Message from DawnWatch
Previously covered the wonderful company Hampton Creek, which is bringing plant-based eggs to the masses. It is backed by folks such as Bill Gates, and has had extraordinary success getting out its plant based product, “Just Mayo,” via Safeway, Walmart and the food service giant Compass Foods, which signed a deal this year to ditch Hellman’s and use “Just Mayo” exclusively. Looking back, I am surprised to see I haven’t covered, on DawnWatch, the many battles along the way (though I did on Facebook). They include a lawsuit from Unilever (the makers of Hellman’s mayonnaise), and what seemed to amount to a government conspiracy to interfere with Just Mayo’s success (at the request of the egg lobby) including a demand that the name of the product be changed.
The Washington Post website carries a fascinating and relatively even-handed look at that history today, in an article by Sarah Kaplan titled, “How little ‘Just Mayo’ took on Big Egg and won.” You’ll find it at http://tinyurl.com/qg2oo72
The site takes comments and the article includes the following:
“It’s true that not all of Tetrick’s claims about the benefits of Just Mayo pan out. Even though the product contains no cholesterol from eggs, it is not exactly ‘health food’ — mayonnaise of any variety is more than 50 percent oil. The company’s website also doesn’t offer anything to back up the claim the Just Mayo production process is more environmentally-friendly than that of traditional mayonnaise.”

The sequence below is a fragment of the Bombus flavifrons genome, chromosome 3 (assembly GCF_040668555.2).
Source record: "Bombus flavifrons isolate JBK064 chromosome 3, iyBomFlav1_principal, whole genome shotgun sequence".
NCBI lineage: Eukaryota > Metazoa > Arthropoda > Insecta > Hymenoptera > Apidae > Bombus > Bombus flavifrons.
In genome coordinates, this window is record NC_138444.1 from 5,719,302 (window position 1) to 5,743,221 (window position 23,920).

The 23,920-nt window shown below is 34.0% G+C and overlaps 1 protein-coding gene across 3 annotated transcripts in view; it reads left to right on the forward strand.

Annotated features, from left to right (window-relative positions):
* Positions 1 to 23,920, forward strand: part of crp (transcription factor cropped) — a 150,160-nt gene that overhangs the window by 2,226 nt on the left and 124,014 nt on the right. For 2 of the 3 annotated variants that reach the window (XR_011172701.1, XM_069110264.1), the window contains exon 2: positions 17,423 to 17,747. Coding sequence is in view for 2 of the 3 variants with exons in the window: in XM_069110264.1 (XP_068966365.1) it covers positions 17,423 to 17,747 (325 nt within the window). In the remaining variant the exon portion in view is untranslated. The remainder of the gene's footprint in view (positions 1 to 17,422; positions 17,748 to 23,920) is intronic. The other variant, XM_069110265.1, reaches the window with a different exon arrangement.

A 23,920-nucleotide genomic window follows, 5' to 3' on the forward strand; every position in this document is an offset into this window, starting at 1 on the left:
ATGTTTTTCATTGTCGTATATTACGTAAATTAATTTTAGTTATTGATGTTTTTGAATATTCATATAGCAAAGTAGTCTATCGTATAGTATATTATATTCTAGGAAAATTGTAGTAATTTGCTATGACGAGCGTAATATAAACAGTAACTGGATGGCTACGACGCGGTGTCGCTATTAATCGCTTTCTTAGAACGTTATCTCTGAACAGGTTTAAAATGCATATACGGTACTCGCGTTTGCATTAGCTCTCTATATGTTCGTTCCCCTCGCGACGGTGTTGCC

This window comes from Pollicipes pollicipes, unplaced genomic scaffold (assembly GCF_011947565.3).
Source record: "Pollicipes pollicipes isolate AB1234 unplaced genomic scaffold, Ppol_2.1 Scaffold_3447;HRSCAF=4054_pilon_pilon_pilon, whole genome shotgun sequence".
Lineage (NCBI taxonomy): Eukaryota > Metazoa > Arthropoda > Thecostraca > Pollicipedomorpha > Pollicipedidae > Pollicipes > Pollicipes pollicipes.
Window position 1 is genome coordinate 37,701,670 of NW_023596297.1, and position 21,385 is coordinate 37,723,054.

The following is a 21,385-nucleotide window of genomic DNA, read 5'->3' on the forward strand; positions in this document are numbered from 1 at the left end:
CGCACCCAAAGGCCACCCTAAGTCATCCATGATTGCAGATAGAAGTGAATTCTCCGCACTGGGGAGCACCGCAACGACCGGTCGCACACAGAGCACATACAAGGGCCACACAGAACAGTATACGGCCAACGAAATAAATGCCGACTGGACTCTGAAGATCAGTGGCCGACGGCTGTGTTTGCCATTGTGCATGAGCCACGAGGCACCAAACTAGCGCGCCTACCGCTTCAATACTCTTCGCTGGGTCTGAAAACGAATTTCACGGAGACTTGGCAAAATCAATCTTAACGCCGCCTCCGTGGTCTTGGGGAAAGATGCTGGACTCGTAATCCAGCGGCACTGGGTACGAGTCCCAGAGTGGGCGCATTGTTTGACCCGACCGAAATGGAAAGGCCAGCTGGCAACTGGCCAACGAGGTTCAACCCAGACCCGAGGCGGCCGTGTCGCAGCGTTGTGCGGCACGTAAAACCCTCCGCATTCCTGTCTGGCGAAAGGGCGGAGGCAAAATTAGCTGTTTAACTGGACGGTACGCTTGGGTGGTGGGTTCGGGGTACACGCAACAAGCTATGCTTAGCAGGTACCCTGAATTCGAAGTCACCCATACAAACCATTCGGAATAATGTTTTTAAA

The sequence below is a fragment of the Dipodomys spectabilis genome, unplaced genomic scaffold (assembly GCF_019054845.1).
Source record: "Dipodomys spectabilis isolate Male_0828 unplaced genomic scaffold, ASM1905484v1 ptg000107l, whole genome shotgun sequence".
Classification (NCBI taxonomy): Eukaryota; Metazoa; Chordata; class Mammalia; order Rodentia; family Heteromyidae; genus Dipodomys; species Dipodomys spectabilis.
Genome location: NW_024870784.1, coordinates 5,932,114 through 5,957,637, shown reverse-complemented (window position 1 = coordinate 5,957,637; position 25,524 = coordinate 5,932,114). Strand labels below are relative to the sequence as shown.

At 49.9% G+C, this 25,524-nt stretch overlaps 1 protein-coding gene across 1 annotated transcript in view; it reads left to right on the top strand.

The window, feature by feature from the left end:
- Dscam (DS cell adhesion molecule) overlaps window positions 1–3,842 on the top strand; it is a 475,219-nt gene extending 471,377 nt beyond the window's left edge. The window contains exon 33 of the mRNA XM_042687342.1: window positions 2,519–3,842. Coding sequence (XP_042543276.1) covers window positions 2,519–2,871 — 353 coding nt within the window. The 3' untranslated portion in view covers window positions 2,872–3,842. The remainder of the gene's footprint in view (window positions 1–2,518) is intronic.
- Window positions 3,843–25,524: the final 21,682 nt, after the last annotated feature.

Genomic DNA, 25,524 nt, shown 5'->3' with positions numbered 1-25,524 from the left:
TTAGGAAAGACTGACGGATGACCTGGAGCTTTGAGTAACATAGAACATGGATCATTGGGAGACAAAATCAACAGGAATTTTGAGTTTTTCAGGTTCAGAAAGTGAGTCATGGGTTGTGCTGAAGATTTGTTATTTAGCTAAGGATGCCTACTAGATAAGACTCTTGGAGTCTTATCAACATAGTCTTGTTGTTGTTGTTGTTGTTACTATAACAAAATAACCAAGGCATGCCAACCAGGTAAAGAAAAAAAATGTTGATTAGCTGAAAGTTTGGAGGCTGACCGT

Some comments that discuss the effect of animal products on our health and/or what animal agriculture is doing to our environment, including our climate, would be helpful. So would any other comments supportive of the growth of Just Mayo.
The story of Hampton Creek’s win is in the December 18 New York Times, page B2, under the headline, “F.D.A. Allows Maker of Just Mayo to Keep Product’s Name.” The article explains that the deal allowing Just Mayo to keep its name involves some changes being made to the label. The tweaked label will make clear that the product is eggless. And the word “just” is to be defined on the label as meaning “guided by reason, justice and fairness.”
You can read the New York Times article and see the old and new (very similar) labels at http://tinyurl.com/j285y7r
The coverage opens the door for letters to the editor about the benefits of plant-based foods, or about the effect of government subsidies for meat and dairy, or about the treatment of animals on factory farms — whatever you are moved to write about and can express in just a line or two; brief letters are far more likely to be published.